Will repeal work?
posted at 1:36 pm on March 1, 2010 by Ed Morrissey
More and more, activists have called for Republican candidates in the midterms to take a stand on ObamaCare by announcing whether they will support a repeal effort in 2011. The Washington Examiner amplifies these calls in its lead editorial today. But can Republicans actually repeal ObamaCare if it passes in 2010?
Among the most perplexing aspects of the Obamacare debate has been the apparent determination of Democrats to approve the proposal no matter what the consequences might be for their party come November and regardless of the growing public opposition to it. Were there not something radically wrong in the contemporary political system, President Obama, House Speaker Nancy Pelosi and Senate Majority Leader Harry Reid would realize the time had come to back off, heed the clearly documented public will and adopt a more moderate position. Instead, they plunge forward, vowing to “go it alone” with only Democrat votes to pass Obamacare if necessary.
The problem here is the far Left controls the Democratic Party at the national level, and its radical ideology trumps political prudence. For these ideologues, winning at any cost is the bottom line. But they aren’t entirely blinded by ideology: They have calculated that now is their prime chance to turn what remains of the private health care system over to federal bureaucrats, thus finally achieving a dream of 19th-century progressive theorists and 20th-century welfare state liberal politicians. If that costs Democrats their congressional majorities in November, so be it because they are confident Republicans won’t have the political courage to repeal Obamacare. …
The only way to change that calculation is for the GOP to make crystal clear now that its first order of business come January 2011 will be repeal if it is returned to congressional majorities and Obamacare is on the books. Senate Minority Leader Mitch McConnell and House Minority Leader John Boehner have magnificently held their troops in line to date against Obamacare while saying nothing about repeal for fear of appearing to concede defeat. That changed Sunday as Sen. Lamar Alexander, R-Tenn., said, “People are saying, ‘We don’t want it.’ The Democrats are saying, ‘We don’t care, we’re doing it anyway.’ The Democrats will try to jam this through, and the rest of the year we’re going to be involved in a campaign to repeal it.”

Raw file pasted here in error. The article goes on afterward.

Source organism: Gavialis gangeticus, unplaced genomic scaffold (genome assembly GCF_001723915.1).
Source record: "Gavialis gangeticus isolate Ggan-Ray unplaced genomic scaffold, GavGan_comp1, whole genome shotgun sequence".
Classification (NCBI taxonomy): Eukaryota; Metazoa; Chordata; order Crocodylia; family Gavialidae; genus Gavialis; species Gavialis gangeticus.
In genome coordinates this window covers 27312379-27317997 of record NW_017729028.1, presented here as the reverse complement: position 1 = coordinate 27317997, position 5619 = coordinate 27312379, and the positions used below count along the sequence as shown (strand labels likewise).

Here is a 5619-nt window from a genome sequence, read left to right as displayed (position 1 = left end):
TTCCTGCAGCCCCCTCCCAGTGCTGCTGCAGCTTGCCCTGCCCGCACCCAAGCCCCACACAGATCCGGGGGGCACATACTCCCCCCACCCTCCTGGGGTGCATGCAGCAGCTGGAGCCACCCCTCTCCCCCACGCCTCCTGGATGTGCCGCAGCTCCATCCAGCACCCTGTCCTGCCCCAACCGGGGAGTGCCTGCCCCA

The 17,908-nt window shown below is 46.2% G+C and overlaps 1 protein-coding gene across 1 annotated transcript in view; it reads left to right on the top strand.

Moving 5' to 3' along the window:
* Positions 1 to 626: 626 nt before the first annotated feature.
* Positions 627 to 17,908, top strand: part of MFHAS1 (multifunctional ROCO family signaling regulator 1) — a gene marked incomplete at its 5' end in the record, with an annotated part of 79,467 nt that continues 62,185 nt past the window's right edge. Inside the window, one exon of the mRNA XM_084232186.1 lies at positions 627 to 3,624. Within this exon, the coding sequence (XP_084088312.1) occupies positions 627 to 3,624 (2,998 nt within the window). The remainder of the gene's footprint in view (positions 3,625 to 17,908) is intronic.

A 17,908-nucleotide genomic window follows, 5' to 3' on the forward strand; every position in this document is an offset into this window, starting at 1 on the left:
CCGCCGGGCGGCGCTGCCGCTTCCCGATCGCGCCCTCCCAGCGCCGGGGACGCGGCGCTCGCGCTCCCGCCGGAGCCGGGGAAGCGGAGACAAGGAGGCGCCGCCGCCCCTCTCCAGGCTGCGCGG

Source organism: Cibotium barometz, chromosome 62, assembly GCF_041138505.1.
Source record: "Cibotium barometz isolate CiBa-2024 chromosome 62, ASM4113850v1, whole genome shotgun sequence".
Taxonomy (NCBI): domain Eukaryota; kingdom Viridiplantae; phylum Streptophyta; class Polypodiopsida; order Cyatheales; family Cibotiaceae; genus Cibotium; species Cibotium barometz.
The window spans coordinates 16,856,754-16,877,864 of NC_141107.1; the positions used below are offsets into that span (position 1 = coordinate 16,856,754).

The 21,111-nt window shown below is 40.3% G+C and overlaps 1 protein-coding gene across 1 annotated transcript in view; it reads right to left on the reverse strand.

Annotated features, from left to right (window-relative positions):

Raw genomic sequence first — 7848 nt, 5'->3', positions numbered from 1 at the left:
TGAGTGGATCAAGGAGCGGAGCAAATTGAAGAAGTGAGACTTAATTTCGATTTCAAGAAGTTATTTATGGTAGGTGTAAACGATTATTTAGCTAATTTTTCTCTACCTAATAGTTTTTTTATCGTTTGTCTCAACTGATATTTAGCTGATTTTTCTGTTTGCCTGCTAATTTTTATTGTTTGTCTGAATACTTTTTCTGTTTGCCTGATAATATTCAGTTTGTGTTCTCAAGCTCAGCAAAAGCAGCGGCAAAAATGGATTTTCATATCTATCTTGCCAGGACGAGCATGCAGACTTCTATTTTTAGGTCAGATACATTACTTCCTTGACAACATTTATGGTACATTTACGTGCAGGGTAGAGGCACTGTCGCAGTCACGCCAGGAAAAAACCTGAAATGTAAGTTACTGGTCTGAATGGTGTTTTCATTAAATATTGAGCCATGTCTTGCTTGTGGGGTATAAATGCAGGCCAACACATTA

The issue isn’t so much political courage as it is political strength. Once a bill passes into law, it takes another law to repeal it. That means that it either requires the signature of the President, or enough votes in both chambers of Congress to override his veto. In 2011, it’s doubtful that Republicans will control two-thirds of the House, and just getting to a majority in the Senate will be an almost-miraculous accomplishment. Since the Democrats that might go along with a repeal movement are the ones most likely to lose to Republicans in the upcoming midterms, they will have few allies across the aisle with which to carry a veto override, even assuming they can pass a repeal.
That doesn’t mean that the Republicans won’t have some tools with which to fight ObamaCare in 2011, assuming they gain control of Congress. The bureaucracies formed by the bill have to get funded starting in 2012 and 2013, budgets which Republicans would control in Congress. They can also pass other legislation, such as allowing interstate sales of health-insurance policies, to counteract the ObamaCare effort and attempt to rationally deal with pricing issues.
Unfortunately, a full repeal would require a new President in 2013, which is when the ObamaCare services are slated to begin. The best way to derail ObamaCare is to keep it from passing now — but if it does, Republicans have to limit the damage until they control the White House and can dismantle the bill entirely. Demanding a repeal effort in 2011 is laudable for its focus on the issue, but highly unrealistic in setting expectations for Republicans while Obama remains in office.
Update: Keith Hennessey outlines how Republicans can fight reconciliation in a must-read post.